“Should we turn back or move ahead?” This was the question that dominated the thoughts of the pioneer company on the night of 3 December 1879, camped at Forty-Mile Spring, located on a high plateau southeast of the then-new village of Escalante, in southern Utah. Their leader, President Silas S. Smith, realized the gravity of the situation. Camped nearby in some eighty wagons were nearly 250 men, women, and children from the southern Utah towns of Parowan, Paragonah, and Cedar City. Hundreds of cattle were also part of the caravan. President John Taylor had called the pioneers to settle the San Juan Mission, which comprised the southeastern part of the state now known as San Juan County. Winter was upon them, and they had neither the supplies nor the protection to remain until spring.
President Smith sat in his tent and deliberated with other leaders. Behind them, to the west, lay the Escalante Mountains, where recent heavy snows had buried the road as well as any foliage the livestock could eat. Turning back seemed impossible. In addition, each pioneer took seriously the call from President Taylor to settle the San Juan Mission as part of President Brigham Young’s original plan to establish settlements throughout much of the West. Who among them would refuse such a call?
Ahead of the pioneers, to the east, lay nearly two hundred miles of rough terrain with no road and little water. A decision to go forward would force them to travel through Hole-in-the-Rock—a crevice in the west wall of Glen Canyon at a high plateau above the Colorado River. Though a shortcut when compared with the only other trail of more than four hundred miles, it was a dangerous route. An exploring party’s report had been pessimistic. A few of the pioneers thought the company could manage the 45-degree angle of the upper third of the nearly two-thousand-foot drop. Most felt it was impossible. After much discussion, one of the men made the motion to leave the decision to “President Smith and the Lord.”1 A unanimous vote reflected the faith of those present that the Lord would inspire their leader.
The next morning, President Smith called a meeting to announce the decision to move ahead. “The miracle of this decision went through the company like an electric shock,” wrote Kumen Jones, a member of the group, “and all was good cheer and hustle.” In the meeting, many bore testimony in support of moving ahead. A spirit of unity prevailed. One man said, “We must go on whether we can or not,” and if “we have plenty of stickie-ta-tudy we cannot fail.” Someone began to sing. Others joined in, and soon the chilly December air rang with “The Spirit of God like a fire is burning! …” (See Hymns, 1985, no. 2.)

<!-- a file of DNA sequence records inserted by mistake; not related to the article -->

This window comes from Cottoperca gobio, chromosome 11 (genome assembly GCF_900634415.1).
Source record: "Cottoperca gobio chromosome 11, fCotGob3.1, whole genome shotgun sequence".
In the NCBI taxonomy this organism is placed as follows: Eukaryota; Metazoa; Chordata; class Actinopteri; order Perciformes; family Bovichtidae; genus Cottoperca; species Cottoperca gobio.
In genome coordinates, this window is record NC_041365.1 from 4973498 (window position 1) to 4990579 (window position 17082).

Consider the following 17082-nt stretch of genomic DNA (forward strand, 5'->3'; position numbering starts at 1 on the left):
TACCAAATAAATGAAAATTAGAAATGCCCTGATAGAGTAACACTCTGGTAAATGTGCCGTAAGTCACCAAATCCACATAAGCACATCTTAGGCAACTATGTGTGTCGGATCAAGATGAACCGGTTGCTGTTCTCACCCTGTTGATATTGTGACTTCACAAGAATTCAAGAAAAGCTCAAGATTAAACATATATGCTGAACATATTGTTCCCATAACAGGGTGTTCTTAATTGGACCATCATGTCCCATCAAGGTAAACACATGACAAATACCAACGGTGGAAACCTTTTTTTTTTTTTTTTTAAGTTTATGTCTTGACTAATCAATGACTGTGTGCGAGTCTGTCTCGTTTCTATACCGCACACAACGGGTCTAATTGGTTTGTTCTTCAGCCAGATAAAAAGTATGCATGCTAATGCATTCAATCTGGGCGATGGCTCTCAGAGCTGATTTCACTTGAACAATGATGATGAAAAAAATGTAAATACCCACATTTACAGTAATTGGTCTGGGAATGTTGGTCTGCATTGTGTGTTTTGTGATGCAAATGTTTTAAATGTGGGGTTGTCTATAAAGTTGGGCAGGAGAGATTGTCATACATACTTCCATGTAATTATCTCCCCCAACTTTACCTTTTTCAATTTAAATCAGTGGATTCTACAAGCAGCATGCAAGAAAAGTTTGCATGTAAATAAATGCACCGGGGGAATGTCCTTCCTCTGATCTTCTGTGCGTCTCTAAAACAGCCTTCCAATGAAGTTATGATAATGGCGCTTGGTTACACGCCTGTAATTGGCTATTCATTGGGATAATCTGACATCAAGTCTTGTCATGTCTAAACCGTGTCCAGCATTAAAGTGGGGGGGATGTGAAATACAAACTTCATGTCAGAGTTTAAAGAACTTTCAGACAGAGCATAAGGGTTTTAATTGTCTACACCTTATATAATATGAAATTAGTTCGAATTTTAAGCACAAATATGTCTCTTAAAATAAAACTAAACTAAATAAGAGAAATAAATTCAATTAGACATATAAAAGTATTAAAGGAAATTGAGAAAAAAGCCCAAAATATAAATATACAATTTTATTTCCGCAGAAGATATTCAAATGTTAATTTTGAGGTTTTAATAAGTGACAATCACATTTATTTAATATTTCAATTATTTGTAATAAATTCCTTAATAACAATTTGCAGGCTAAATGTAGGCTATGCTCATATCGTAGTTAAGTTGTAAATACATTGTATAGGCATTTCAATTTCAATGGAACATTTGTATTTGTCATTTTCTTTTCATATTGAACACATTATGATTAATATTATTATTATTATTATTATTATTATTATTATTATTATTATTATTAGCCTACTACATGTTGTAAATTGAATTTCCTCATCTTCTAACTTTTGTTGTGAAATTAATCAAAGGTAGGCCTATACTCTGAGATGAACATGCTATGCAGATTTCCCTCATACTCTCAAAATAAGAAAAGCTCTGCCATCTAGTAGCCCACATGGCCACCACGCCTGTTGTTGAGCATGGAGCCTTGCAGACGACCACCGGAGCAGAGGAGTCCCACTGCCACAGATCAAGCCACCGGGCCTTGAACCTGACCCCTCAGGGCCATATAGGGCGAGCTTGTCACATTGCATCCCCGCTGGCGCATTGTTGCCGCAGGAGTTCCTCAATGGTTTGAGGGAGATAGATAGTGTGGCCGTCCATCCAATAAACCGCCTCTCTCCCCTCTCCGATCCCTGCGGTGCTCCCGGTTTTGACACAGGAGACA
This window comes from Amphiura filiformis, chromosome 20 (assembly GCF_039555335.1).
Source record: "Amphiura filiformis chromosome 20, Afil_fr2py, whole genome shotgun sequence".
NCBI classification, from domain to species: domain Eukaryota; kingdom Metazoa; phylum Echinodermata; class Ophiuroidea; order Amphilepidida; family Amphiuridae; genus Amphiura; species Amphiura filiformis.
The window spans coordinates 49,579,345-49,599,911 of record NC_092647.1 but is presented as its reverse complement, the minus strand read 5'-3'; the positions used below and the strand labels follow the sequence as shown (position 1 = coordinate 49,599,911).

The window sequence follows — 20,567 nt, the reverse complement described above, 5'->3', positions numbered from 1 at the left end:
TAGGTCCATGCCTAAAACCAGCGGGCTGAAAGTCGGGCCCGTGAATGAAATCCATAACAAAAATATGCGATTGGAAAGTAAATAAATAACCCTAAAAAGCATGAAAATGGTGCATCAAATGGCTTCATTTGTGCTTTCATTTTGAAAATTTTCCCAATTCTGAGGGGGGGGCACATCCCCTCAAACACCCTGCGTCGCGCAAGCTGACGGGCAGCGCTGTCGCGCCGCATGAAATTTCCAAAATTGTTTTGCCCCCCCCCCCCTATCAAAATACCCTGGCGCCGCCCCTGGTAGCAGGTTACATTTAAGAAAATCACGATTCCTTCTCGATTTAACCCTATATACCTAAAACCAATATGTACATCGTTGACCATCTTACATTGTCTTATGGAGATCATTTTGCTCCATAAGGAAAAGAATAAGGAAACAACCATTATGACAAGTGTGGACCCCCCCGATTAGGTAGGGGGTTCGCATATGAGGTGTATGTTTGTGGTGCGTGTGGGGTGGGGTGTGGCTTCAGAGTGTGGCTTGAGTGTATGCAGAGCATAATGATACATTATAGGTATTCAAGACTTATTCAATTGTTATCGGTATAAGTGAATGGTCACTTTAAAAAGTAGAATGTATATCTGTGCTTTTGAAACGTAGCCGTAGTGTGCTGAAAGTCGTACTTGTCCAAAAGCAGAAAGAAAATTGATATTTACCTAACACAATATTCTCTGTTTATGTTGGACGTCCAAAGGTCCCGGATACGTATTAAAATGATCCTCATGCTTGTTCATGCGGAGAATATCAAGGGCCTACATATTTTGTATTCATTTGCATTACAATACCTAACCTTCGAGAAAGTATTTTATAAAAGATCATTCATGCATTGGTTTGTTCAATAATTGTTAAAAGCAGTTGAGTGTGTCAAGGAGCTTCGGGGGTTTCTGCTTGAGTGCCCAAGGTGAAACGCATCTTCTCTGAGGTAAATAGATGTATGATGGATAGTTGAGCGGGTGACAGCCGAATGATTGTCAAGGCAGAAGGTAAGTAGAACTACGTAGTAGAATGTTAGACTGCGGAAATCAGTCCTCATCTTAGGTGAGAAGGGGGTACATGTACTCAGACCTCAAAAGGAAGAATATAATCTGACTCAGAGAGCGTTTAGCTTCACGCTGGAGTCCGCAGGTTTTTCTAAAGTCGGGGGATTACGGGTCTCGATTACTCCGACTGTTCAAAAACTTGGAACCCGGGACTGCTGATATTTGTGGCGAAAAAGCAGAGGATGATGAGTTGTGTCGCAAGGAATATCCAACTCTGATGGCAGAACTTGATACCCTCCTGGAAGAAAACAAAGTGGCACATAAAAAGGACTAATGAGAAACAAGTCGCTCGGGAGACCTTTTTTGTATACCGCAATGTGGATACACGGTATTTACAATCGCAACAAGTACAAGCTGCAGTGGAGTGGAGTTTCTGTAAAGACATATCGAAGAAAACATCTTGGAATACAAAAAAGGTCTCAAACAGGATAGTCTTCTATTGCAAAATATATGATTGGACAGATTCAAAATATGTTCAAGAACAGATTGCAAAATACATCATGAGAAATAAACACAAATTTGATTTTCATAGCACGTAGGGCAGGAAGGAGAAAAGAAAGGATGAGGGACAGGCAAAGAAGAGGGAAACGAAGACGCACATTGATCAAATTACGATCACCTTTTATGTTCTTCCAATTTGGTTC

United in their resolve to be true to their call from the prophet, the company headed into the desert toward Fifty-Mile Spring. Since there was no road, the pioneers cut their own through what one man described as “the roughest country I ever saw a wagon go over.” Mostly rock and nearly void of foliage, the land was a combination of gulches and straight-walled chasms several hundred feet deep.
At Fifty-Mile Spring, President Smith divided the company into three work groups: one to work at the crevice, one to build a road from the crevice to the river three-quarters of a mile away, and one to build a ferry. Joseph F. Barton explained in his journal the work schedule: “On account of Scarsity of wood water & grass it was deemed advisable to divide the company leaving 1/2 back at 50 mile Spring 5 miles from the rim, from which camp we would walk to our work Monday morning remain all week and walk back Saturday evening.”
For the next six weeks, all three groups worked simultaneously. “I don’t think I ever [saw] … men go to work with more a will to do something than that crowd did,” wrote Cornelius I. Decker of the group who worked to widen the narrow crevice. “We were all young men; the way we did make dirt and rock fly was a caution.” Two blacksmith forges were established at “the Hole” so that two blacksmiths could keep tools sharp as men cut solid rock. The Perkins brothers, coal miners from Wales who were experts in using blasting powder, were soon nicknamed the “blasters and blowers from Wales.” These two men were among several who were lowered by rope in half-barrels over the forty-five-foot cliff. While dangling in midair, they drilled holes in the cliff and filled them with blasting powder. Work continued in blizzards as well as in sunshine.
The second group constructed a road over virtually impassable land. The steep upper third of the road was a serious challenge, but the workers soon learned they also had to create a section of road along the face of a fifty-foot rock wall. About five feet below the rock wall, the men drilled in a rock incline a line of vertical holes ten inches deep and about a foot and a half apart. They built a retaining wall by pounding long wooden stakes into the holes and then filled in the resulting area with brush, rocks, and gravel until a road had been tacked on to the face of the rock wall.
The third group built a ferry wide enough to carry two wagons at a time across the Colorado River. Part of this group also began work on a road eastward.